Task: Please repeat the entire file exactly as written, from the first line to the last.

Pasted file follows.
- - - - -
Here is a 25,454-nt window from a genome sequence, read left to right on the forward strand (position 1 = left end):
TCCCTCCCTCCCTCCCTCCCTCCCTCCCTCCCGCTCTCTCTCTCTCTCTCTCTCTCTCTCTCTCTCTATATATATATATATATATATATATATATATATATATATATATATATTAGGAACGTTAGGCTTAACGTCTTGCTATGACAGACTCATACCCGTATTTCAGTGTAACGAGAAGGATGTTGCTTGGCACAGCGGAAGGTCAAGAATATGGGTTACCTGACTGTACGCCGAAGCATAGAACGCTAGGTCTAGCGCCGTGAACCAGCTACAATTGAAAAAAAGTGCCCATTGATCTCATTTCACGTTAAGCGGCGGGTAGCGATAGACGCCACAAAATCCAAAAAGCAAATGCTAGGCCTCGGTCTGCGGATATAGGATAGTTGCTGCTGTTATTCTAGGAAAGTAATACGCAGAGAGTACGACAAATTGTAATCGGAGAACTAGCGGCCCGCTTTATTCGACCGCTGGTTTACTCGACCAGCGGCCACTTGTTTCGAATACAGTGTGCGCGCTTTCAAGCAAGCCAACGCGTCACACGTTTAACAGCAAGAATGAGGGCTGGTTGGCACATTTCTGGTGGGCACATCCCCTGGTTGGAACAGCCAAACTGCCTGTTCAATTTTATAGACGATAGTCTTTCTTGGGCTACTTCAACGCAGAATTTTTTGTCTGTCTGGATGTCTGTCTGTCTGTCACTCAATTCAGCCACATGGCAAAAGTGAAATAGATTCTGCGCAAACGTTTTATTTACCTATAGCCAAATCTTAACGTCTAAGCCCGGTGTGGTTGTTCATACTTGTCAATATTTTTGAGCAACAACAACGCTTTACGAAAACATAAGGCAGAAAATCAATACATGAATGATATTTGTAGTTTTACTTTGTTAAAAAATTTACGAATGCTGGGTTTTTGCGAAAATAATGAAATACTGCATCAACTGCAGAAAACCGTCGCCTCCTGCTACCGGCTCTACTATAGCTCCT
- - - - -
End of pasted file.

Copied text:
Here is a 25,454-nt window from a genome sequence, read left to right on the forward strand (position 1 = left end):
TCCCTCCCTCCCTCCCTCCCTCCCTCCCTCCCGCTCTCTCTCTCTCTCTCTCTCTCTCTCTCTCTCTATATATATATATATATATATATATATATATATATATATATATATATTAGGAACGTTAGGCTTAACGTCTTGCTATGACAGACTCATACCCGTATTTCAGTGTAACGAGAAGGATGTTGCTTGGCACAGCGGAAGGTCAAGAATATGGGTTACCTGACTGTACGCCGAAGCATAGAACGCTAGGTCTAGCGCCGTGAACCAGCTACAATTGAAAAAAAGTGCCCATTGATCTCATTTCACGTTAAGCGGCGGGTAGCGATAGACGCCACAAAATCCAAAAAGCAAATGCTAGGCCTCGGTCTGCGGATATAGGATAGTTGCTGCTGTTATTCTAGGAAAGTAATACGCAGAGAGTACGACAAATTGTAATCGGAGAACTAGCGGCCCGCTTTATTCGACCGCTGGTTTACTCGACCAGCGGCCACTTGTTTCGAATACAGTGTGCGCGCTTTCAAGCAAGCCAACGCGTCACACGTTTAACAGCAAGAATGAGGGCTGGTTGGCACATTTCTGGTGGGCACATCCCCTGGTTGGAACAGCCAAACTGCCTGTTCAATTTTATAGACGATAGTCTTTCTTGGGCTACTTCAACGCAGAATTTTTTGTCTGTCTGGATGTCTGTCTGTCTGTCACTCAATTCAGCCACATGGCAAAAGTGAAATAGATTCTGCGCAAACGTTTTATTTACCTATAGCCAAATCTTAACGTCTAAGCCCGGTGTGGTTGTTCATACTTGTCAATATTTTTGAGCAACAACAACGCTTTACGAAAACATAAGGCAGAAAATCAATACATGAATGATATTTGTAGTTTTACTTTGTTAAAAAATTTACGAATGCTGGGTTTTTGCGAAAATAATGAAATACTGCATCAACTGCAGAAAACCGTCGCCTCCTGCTACCGGCTCTACTATAGCTCCT